Because the Baron of Chanterelle wants to preserve his family line, he forces his timid nephew Lancelot to choose one of the village maidens to wed. Lancelot flees to a monastery to escape ... See full summary »
This merry farce depicts a satirical view of the French society: Twelve years old Zazie has to stay two days with her relatives in Paris, so that her mother can spend some time with her ... See full summary »
A projectionist is studying to be a detective and is in love with a young lady. When he proposes her, his rival steals the chain watch of her father and incriminates him. The disappointed young projectionist returns to his job and while projecting the film, he dreams on being the detective of the story. Meanwhile, the girl finds the truth and acquits the guilty of the projectionist to her father. Written by
Claudio Carvalho, Rio de Janeiro, Brazil
For the scene where Sherlock Jr., escaping some gangsters, leaps headfirst through the body of his assistant, Gillette (who is disguised as an old lady selling neckties), and disappears, Buster Keaton used an old magician's trick. Prior to the trick, Gillette is seen standing with his back against a wooden fence. A section of the fence was sawed out and placed on hinges, so that it opened up and back like a garage door. Ford West (the actor playing Gillette) was then strapped to the underside of the cutaway section, so that when it was opened, West's body was hanging parallel to the ground, but his head and arms stuck out through the upper part of the opening in the fence. The dress and open suitcase were then hung from West's shoulders, so that they hung down in front of the fence, concealing the opening. Both the dress and the suitcase had holes cut in them. With the cameras rolling, Keaton leaped headfirst straight through the hole in the suitcase, the hole in the dress, and the opening in the fence. (He later recalled that he "landed face-first in the dirt" on the other side.) The cutaway fence section was then swung down to close the opening, so that West's body landed perfectly inside the dress. Attendants on the other side of the fence cut the straps holding West's torso and feet to the cutaway section, and West stepped away from the fence as if nothing had happened. In the film, you can see West reach behind his back to close the opening in the dress as he steps from the fence. If you look closely, you can also see the outline of the cutaway section in the fence. See more »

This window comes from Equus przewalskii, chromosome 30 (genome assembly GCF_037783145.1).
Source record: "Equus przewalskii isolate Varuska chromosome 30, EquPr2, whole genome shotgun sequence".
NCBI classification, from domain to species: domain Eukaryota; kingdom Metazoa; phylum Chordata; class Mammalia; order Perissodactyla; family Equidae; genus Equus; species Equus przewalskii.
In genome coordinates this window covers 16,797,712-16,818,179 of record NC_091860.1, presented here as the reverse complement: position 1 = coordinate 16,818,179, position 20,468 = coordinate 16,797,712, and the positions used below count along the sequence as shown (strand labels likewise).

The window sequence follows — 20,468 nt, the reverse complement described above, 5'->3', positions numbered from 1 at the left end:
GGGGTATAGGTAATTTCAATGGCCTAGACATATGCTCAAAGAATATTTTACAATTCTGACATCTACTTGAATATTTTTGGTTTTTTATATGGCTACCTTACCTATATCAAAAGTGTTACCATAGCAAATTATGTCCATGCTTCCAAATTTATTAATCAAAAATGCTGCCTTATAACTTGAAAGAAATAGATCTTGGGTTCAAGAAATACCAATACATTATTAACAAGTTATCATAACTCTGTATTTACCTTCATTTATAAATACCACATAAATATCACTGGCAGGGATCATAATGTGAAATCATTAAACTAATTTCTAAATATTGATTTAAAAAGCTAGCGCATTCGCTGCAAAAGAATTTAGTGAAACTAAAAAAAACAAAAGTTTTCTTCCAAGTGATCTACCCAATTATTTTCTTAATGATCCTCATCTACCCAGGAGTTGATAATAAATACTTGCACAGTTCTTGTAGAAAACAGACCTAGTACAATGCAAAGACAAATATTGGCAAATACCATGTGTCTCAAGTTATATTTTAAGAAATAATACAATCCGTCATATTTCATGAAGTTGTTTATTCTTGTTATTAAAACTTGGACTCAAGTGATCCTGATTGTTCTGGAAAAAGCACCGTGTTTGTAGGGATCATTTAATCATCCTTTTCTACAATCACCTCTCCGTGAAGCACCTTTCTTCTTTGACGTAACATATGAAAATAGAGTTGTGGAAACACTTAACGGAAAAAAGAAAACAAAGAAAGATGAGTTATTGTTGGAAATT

After Sherlock Jr spins the fence around placing his pursuers behind it, he puts a crossbar across the gate to stop them coming back. In the next shot as he leaves the alley, the crossbar is no longer visible on the fence. See more »
We are lost! He is sending for the world's greatest detective - Sherlock Jr.!
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nobody has ever done it better, maybe even as well, as Buster
There ought to be a theater that shows nothing but perfectly preserved prints of the silent comedies of Buster Keaton, Charlie Chaplin, Harold Lloyd, and Harry Langdon. There ought to be a lot of things, I guess. But anyone who thinks that silent film is nothing more than a crude and unskilled ancestor of today's motion picture need only spend some time on these great comedies to realize that, in this genre at least, the peak was reached in the 20s. Yes, there are funny movies with dialogue, but the humor is generally IN the dialogue...nobody--not the Marx Brothers, or W.C. Fields, or Abbot and Costello or the Three Stooges and nobody since--has achieved the sublime mastery of physical comedy these geniuses did. And the best of them all for pure comedy, to my mind, is Keaton. And the best of his movies is Sherlock, Jr. The dream sequence in which he becomes an actor in the film he's projecting is astonishing; the way in which this movie is a sort of window into a different and appealing age is charming--and the ending of this movie takes the breath away. Keaton made some of the great endings in film, I think. Check out "College" some time--just for the last minute or so. If you ever have the chance to see this film in a good print at the right speed with appropriate music, and you don't take that opportunity, shame shame shame. This is one I'd like to own.
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